THE BLOG
07/24/2013 09:03 am ET | Updated Sep 23, 2013

Design Brief -- Prescription Without Diagnosis Is Malpractice

Ninety-five percent of all conflicts arise from miscommunication and design is no different in this regard. In-depth interviews with designers revealed that they often lack a clear sense of their clients' wants, while the clients clearly look to designers to demonstrate their wants and it becomes a classic "chicken or the egg" dilemma. Therefore, in the interest of responsibility and accountability, it is important that stakeholders co-create a design brief, outlining strategy, context and execution before inception of the design project.

Auditing 81 design briefs from design consulting, corporations and academia, uncovered nine steps that a successful design brief must contain to assist businesses across the board:

Philosophy -- Place the project in the corporate development context, the organization's history and the challenges it currently faces, are briefly described. Typically includes key organizational moments, cultural values and beliefs, formulation of the vision and mission as well as the strategic/tactical intent of the design project and how it fits into the overall scheme.
Metrics used: Achievement of strategic goals and leverage of competitive advantages.

Structure -- Place the project in a network context, this includes the arrangement of the organization and its environmental strategy, supply chain and how it interacts with society.
Metrics used: Alignment with corporate management process and current network.

Innovation -- The desired innovation level is described, providing a clear sense of the market and technology risk in which the corporation is prepared to engage. This includes area of focus (technical, financial, process, offering or delivery) and innovation type, ranging from incremental to breakthrough innovation.
Metrics used: R&D budget, numbers of Intellectual Property (IP), revenue percentage of new products.

Social/human -- To provide a clear sense of the intended target user, their identity, needs, behavior and activities are described, including legal matters such as safety, ergonomics and consumer rights.
Metrics used: Satisfaction with product, ease of use and style. Morale: Satisfaction of employees and compliance with guidelines and regulations.

Environmental -- Provide an overview of the level of eco-ambition, from mere compliance to rethinking how a sustainable business can be created. The levels of improvement are: Redesign details, functional improvements, process redesign and systemic innovation.
Metrics used: Compliance with regulations, goodwill, brand value and ROI.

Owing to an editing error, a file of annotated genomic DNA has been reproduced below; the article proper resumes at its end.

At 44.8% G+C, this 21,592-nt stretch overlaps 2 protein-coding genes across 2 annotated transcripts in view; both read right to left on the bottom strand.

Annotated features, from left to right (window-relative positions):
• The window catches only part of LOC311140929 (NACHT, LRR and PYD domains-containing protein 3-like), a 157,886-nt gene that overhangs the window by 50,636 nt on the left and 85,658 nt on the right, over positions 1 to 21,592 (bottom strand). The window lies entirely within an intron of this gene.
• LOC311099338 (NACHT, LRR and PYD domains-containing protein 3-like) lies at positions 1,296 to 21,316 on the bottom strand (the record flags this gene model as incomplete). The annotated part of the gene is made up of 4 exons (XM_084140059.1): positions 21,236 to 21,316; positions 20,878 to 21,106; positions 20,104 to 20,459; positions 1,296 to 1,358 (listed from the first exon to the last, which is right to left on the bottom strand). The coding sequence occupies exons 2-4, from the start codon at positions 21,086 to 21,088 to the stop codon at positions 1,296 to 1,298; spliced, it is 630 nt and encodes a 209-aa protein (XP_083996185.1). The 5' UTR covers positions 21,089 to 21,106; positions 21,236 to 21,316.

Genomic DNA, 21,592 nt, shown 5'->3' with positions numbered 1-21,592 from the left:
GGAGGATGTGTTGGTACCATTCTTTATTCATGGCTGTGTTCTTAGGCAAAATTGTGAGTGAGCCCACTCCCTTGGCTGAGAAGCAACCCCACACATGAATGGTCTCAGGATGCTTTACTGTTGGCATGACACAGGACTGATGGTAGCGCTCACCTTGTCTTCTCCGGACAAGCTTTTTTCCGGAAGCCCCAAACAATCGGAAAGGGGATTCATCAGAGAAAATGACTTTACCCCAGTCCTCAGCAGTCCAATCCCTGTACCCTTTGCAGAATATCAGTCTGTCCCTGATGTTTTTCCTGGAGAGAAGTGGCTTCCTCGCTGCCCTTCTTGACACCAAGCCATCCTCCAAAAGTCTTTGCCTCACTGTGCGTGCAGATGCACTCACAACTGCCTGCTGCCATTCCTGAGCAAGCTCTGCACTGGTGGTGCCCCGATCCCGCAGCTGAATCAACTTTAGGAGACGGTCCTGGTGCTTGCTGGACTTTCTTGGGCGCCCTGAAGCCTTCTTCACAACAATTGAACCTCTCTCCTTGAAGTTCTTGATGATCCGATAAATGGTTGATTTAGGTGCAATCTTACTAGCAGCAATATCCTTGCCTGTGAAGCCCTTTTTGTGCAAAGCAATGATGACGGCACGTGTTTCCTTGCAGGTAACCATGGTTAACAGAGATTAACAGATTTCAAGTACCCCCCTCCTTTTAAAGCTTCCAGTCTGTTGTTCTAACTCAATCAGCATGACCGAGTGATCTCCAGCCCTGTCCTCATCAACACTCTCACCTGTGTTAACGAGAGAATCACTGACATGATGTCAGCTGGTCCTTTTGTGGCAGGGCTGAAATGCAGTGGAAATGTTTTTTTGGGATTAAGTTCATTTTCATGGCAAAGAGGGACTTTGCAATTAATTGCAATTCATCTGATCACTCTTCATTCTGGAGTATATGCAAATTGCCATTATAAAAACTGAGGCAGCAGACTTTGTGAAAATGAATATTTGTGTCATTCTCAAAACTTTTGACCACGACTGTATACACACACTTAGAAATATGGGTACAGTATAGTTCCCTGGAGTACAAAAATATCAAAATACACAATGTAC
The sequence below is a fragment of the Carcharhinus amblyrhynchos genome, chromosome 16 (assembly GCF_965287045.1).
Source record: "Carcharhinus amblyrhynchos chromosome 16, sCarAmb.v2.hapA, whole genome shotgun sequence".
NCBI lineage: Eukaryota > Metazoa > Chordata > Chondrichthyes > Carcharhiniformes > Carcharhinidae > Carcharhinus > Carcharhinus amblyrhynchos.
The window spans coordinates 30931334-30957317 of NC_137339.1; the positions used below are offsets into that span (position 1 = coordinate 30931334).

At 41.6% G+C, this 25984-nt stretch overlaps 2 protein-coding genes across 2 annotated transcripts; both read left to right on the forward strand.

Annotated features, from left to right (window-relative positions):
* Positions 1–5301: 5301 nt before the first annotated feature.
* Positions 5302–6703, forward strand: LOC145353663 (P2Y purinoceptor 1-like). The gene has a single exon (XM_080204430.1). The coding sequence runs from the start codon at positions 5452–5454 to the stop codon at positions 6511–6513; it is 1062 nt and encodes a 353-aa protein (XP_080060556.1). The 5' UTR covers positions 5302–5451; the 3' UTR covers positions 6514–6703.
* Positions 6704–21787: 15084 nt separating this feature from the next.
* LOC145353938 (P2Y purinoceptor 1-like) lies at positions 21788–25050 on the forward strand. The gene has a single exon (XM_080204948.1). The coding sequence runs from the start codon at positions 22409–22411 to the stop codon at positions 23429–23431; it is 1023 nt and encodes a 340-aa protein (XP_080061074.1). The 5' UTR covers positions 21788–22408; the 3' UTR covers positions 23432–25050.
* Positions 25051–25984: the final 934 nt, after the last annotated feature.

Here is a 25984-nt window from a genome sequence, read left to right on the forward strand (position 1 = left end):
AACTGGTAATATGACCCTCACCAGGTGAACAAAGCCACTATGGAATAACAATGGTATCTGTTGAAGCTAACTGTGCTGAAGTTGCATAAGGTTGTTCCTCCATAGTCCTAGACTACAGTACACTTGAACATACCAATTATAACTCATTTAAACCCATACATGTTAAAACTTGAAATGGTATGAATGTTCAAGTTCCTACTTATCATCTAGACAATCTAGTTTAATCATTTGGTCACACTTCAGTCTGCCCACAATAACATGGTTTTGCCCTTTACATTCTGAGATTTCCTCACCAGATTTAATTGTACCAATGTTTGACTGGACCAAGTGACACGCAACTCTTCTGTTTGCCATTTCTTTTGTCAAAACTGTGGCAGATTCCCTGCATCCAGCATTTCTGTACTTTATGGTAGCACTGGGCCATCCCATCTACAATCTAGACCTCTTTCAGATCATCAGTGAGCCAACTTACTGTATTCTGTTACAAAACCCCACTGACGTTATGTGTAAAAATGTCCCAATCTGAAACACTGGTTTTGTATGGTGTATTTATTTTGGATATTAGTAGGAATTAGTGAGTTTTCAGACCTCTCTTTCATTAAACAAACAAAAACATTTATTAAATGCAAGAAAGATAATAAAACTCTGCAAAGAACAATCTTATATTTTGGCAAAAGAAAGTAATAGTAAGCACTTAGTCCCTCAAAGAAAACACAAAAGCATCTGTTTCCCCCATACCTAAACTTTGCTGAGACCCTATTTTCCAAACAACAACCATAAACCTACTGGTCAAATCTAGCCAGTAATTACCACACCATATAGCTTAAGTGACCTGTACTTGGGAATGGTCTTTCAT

Viability -- To ensure the corporation's current and future growth/progress, it is important that projects are considered as a portfolio and that strategically most important, as well as most profitable projects are pursued.
Metrics used: Product cost, revenue/sales, percent of new products sales, market share of products, sales to break even, development process total cost, net income/profit, percent of new customers sales and percent of repeat customers sales.

Process -- To economically and repeatedly accomplish the stated strategic and contextual objectives a flexible multi-stage gate process is required. The design process usually consists of three phases: Direction, design and development, which can be subdivided into more sub-phases as needed for individual projects.
Metrics used: Time to market, number of new products developed, number of design modifications, phase cycle time, number of new products introduced, team assessment of design effect, peer evaluation, frequency of changes in specifications, number of products completed, number of patents and percentage of new features.

Functionality -- To profitably meet the target users requirements; a specific functionality needs to be created based on the selected technology, product architecture and features. It includes a description of platform and whether it be a modular or custom product.
Metrics used: Functionality (new or improved), unique selling points, number and type of required number of shell keeping unites (SKU) and technical performance requirements.

Expression -- The physical manifestation of how the business desires to be perceived (brand perception). This is achieved though design language and design principles.
Metrics used: Alignment with design strategy, brand attributes, corporate design and product line design language, design principles and logo, product name, slogan and mantra.

These nine steps are certainly integral but by no means sufficient. To engage the design team and support them in synthesizing concepts, the brief needs to inspire them. If the content is right, yet, the brief is neither memorable nor inspiring, it will accomplish little more than being a document designed to CYA because, at the end of the day, it is results that matter, not procedures.